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Are all sediment traps created equal? An intercomparison study of carbon export methodologies at the PAP-SO site

Baker, Chelsey A.; Estapa, Margaret L.; Iversen, Morten; Lampitt, Richard; Buesseler, Ken. 2020 Are all sediment traps created equal? An intercomparison study of carbon export methodologies at the PAP-SO site. Progress in Oceanography, 184, 102317. https://doi.org/10.1016/j.pocean.2020.102317

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Abstract/Summary

Sinking particulate flux out of the upper ocean is a key observation of the ocean’s biological carbon cycle. Particle flux in the upper mesopelagic is often determined using sediment traps but there is no absolute standard for the measurement. Prior to this study, differing neutrally-buoyant sediment trap designs have not been deployed simultaneously, which precludes meaningful comparisons between flux data collected using these designs. The aim of the study was to compare a suite of modern methods for measuring sinking carbon flux out of the surface ocean. This study compared samples from two neutrally buoyant drifting sediment trap designs, and a surface tethered drifting sediment trap, which collected sinking particles alongside other methods for sampling particle properties, including in situ pumps and 234Th radionuclide measurements. Samples were collected at the Porcupine Abyssal Plain Sustained Observatory (PAP-SO) site in the Northeast Atlantic Ocean (49°N, 16.5°W). Neutrally-buoyant conical traps appeared to collect lower absolute fluxes than neutrally-buoyant, or surface-tethered cylindrical traps, but compositional ratios of sinking particles indicated collection of similar material when comparing the conical and cylindrical traps. In situ pump POC:234Th ratios generally agreed with trap ratios but conical trap samples were somewhat depleted in 234Th, which along with sinking particle size distribution data determined from gel traps, may imply under-sampling of small particles. Cylindrical trap POC fluxes were of similar magnitude to 234Th-derived POC fluxes while conical POC fluxes were lower. Further comparisons are needed to distinguish if differences in particle flux magnitude are due to conical versus cylindrical trap designs. Parallel analytical determinations, conducted by different laboratories, of replicate samples for elemental fluxes and gel trap particle size distributions were comparable. This study highlights that the magnitude of particle fluxes and size spectra may be more sensitive than the chemical composition of particle fluxes to the instrumentation used. Only two deployments were possible during this study so caution should be taken when applying these findings to other regions and export regimes. We recommend that multiple methodologies to measure carbon export should be employed in field studies, to better account for each method’s merits and uncertainties. These discrepancies need further study to allow carbon export fluxes to be compared with confidence across laboratory, region and time and to achieve an improved global understanding of processes driving and controlling carbon export.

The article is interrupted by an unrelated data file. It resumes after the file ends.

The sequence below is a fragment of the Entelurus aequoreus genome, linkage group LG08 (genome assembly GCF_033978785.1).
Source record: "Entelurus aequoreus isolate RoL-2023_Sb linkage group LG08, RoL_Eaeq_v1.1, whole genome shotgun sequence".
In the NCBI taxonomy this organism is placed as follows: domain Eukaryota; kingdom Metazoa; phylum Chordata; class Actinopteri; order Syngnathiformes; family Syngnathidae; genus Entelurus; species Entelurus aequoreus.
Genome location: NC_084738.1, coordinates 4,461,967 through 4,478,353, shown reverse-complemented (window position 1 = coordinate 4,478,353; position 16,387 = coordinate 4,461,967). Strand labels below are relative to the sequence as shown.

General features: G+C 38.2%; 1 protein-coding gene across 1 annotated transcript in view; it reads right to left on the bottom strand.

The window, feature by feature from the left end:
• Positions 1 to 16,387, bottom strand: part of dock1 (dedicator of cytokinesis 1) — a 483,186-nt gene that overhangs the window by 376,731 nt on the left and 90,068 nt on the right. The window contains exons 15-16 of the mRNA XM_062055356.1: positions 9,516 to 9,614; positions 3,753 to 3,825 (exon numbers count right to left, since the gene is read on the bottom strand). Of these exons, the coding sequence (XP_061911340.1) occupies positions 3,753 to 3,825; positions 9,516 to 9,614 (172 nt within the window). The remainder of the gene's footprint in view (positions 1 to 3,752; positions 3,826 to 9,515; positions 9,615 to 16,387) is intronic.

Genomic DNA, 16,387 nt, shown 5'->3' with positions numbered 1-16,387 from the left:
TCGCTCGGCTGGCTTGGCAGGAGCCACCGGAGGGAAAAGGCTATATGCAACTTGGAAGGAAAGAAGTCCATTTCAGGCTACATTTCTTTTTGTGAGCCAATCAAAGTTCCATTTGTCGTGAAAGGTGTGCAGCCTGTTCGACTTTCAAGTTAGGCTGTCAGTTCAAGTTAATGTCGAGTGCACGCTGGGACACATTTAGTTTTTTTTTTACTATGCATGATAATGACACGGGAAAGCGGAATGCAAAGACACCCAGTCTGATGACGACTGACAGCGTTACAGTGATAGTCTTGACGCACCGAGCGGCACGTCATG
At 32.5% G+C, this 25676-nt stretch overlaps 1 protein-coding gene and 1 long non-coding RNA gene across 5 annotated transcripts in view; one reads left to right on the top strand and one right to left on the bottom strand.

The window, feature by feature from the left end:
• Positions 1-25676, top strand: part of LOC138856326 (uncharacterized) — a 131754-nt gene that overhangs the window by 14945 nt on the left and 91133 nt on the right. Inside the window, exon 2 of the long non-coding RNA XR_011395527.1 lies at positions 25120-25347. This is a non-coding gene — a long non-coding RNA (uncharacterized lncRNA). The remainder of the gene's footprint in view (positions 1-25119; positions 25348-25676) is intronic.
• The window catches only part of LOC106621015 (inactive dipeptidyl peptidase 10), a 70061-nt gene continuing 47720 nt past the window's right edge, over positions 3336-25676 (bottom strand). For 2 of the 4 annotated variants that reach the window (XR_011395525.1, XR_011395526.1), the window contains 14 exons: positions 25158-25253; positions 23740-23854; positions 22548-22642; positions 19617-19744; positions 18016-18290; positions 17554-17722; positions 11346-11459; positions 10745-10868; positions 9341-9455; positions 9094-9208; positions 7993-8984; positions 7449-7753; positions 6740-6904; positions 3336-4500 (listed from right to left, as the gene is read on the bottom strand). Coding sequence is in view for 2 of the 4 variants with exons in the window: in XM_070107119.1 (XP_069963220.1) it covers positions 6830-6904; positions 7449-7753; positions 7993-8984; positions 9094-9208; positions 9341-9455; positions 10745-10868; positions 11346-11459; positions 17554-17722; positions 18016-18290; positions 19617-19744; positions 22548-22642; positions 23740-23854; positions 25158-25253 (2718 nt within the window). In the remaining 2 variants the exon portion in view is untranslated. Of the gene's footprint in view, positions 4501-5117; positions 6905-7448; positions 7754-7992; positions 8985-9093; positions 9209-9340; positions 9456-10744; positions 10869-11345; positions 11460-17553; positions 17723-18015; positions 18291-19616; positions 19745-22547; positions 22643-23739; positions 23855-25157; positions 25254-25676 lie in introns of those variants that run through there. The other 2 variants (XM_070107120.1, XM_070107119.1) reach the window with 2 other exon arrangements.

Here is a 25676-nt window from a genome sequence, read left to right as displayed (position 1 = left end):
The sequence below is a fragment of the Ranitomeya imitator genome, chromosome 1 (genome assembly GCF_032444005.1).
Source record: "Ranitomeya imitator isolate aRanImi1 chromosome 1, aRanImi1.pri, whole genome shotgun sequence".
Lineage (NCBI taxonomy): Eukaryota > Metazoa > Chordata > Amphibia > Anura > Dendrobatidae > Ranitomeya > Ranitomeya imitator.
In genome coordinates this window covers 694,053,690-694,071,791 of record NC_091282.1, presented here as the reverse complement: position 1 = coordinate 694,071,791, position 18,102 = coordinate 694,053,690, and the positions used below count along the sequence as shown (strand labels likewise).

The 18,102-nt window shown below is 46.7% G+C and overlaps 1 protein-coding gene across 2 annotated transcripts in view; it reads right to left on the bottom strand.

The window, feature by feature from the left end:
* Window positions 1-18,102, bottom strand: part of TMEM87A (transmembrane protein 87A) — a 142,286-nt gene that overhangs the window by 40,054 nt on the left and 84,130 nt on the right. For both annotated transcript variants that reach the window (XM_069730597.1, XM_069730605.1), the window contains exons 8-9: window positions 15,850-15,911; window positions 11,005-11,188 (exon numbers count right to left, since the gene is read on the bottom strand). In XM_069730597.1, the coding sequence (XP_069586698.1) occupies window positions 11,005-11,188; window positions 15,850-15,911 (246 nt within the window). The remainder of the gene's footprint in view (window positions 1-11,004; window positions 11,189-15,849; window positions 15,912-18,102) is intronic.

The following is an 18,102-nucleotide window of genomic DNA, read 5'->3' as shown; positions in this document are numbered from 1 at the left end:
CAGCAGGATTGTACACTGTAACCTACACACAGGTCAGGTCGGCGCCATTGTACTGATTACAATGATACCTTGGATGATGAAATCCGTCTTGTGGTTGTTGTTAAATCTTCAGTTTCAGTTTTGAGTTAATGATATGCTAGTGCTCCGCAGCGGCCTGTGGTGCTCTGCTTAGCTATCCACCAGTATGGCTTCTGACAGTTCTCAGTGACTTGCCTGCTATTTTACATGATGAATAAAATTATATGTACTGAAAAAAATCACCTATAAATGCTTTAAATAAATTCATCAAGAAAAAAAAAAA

Item Type: Publication - Article
Digital Object Identifier (DOI): https://doi.org/10.1016/j.pocean.2020.102317
ISSN: 00796611
Additional Keywords: Microplastics, Plastics, Debris
Date made live: 11 Jun 2020 12:43 +0 (UTC)
URI: http://nora.nerc.ac.uk/id/eprint/527940

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